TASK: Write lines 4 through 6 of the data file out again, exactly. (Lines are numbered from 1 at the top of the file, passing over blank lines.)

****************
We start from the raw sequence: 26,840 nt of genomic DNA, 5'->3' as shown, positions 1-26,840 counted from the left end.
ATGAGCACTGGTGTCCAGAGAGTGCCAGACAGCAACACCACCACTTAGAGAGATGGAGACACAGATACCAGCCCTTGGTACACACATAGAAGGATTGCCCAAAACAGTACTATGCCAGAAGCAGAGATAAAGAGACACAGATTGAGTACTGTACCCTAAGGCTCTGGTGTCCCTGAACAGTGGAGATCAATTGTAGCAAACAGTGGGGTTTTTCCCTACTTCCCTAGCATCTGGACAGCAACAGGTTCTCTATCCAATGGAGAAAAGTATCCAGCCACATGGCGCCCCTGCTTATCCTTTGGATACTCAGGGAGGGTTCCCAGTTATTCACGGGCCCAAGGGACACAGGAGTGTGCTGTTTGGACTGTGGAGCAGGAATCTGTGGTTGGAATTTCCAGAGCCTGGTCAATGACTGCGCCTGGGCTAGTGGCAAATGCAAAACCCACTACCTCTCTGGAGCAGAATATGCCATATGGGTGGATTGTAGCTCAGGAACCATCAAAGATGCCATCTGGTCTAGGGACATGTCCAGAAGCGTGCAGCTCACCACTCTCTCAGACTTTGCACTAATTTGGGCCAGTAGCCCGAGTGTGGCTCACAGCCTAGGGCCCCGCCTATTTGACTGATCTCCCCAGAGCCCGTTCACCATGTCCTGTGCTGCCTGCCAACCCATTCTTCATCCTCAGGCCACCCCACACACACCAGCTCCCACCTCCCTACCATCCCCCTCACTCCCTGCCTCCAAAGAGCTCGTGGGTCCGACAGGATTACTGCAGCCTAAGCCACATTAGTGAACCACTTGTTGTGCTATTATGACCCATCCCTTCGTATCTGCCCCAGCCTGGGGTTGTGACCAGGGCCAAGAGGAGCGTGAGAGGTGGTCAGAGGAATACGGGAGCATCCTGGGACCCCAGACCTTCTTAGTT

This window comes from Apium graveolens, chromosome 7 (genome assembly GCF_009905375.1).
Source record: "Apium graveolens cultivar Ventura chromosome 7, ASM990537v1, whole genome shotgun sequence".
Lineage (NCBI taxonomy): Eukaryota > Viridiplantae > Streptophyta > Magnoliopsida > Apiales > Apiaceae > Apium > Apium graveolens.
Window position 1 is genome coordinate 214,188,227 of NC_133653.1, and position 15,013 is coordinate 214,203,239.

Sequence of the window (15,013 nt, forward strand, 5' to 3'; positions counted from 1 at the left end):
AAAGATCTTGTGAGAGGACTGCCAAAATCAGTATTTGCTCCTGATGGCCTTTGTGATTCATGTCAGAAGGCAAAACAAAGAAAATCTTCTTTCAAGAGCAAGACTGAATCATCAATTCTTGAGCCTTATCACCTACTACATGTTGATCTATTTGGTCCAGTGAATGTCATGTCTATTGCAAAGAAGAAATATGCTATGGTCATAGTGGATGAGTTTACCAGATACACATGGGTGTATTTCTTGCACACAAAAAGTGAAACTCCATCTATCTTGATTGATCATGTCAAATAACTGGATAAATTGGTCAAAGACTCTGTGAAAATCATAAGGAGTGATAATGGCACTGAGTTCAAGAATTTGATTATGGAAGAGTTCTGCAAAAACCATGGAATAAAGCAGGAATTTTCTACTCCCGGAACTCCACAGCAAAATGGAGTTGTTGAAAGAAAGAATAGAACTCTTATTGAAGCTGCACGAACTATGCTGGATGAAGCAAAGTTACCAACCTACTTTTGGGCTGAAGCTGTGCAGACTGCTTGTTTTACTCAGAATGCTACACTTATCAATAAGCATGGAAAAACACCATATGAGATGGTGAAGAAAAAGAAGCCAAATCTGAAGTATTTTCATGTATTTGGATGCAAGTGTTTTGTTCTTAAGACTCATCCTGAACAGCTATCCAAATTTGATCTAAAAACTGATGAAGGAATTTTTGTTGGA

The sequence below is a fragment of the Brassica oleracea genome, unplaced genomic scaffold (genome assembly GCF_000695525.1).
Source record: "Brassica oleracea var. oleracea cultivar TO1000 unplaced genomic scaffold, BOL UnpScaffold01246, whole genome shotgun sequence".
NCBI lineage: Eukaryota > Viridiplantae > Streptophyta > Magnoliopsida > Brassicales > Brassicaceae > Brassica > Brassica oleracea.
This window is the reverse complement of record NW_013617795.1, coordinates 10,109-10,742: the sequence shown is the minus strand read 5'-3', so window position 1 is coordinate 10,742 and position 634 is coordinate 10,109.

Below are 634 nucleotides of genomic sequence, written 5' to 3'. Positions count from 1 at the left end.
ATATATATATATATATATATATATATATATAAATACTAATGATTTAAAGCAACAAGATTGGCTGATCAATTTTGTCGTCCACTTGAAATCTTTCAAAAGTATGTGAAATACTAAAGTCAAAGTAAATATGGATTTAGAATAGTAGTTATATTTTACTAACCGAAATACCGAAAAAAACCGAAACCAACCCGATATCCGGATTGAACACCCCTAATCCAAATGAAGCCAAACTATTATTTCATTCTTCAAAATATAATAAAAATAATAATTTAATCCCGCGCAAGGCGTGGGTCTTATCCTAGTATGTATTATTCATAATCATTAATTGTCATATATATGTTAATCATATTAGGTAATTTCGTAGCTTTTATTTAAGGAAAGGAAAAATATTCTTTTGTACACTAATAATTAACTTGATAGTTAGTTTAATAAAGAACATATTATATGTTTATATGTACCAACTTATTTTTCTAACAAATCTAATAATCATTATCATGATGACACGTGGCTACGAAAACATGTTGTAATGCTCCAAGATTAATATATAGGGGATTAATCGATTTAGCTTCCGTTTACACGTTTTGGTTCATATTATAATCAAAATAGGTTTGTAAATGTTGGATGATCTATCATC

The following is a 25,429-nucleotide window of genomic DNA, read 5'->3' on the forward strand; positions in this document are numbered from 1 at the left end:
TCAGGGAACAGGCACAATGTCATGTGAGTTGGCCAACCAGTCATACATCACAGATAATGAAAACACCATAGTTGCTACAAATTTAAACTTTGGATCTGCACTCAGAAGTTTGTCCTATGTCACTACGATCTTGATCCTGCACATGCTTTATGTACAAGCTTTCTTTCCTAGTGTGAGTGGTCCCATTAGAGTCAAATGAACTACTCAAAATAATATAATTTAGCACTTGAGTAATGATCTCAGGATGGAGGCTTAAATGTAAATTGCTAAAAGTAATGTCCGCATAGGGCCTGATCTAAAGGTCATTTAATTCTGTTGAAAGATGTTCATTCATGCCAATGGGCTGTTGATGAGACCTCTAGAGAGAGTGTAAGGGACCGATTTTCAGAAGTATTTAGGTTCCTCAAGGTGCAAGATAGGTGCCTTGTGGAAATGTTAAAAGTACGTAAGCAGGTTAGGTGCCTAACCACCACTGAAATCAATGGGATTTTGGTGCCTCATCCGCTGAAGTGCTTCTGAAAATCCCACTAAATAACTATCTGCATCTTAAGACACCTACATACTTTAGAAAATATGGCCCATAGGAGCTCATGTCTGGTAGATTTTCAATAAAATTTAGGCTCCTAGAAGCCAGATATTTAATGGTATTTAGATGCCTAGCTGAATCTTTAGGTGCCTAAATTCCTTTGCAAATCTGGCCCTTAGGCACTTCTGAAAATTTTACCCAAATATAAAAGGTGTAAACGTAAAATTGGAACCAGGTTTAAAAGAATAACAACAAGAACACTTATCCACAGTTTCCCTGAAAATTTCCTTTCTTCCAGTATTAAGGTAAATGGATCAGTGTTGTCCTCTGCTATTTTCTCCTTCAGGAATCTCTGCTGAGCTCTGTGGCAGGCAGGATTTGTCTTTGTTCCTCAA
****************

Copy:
Source record: "Apium graveolens cultivar Ventura chromosome 7, ASM990537v1, whole genome shotgun sequence".
Lineage (NCBI taxonomy): Eukaryota > Viridiplantae > Streptophyta > Magnoliopsida > Apiales > Apiaceae > Apium > Apium graveolens.
Window position 1 is genome coordinate 214,188,227 of NC_133653.1, and position 15,013 is coordinate 214,203,239.